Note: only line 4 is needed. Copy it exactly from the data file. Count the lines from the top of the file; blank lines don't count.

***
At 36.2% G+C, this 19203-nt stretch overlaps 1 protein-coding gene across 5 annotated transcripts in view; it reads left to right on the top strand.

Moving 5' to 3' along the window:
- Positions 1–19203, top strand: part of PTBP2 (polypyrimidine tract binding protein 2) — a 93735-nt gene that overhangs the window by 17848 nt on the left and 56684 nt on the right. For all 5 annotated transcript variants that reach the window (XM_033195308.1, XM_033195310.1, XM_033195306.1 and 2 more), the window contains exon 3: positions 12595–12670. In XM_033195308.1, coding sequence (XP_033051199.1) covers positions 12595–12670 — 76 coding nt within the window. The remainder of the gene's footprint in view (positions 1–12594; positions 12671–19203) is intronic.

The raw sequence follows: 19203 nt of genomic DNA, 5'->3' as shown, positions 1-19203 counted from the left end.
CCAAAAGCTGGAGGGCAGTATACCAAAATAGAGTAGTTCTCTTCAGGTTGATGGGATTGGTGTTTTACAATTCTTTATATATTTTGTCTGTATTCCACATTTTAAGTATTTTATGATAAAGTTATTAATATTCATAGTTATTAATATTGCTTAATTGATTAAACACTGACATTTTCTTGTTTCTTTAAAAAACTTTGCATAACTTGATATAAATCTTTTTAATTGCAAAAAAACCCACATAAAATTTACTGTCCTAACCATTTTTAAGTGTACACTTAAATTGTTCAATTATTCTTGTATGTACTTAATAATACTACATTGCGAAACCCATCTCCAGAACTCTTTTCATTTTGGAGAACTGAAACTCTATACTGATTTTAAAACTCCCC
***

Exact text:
The raw sequence follows: 19203 nt of genomic DNA, 5'->3' as shown, positions 1-19203 counted from the left end.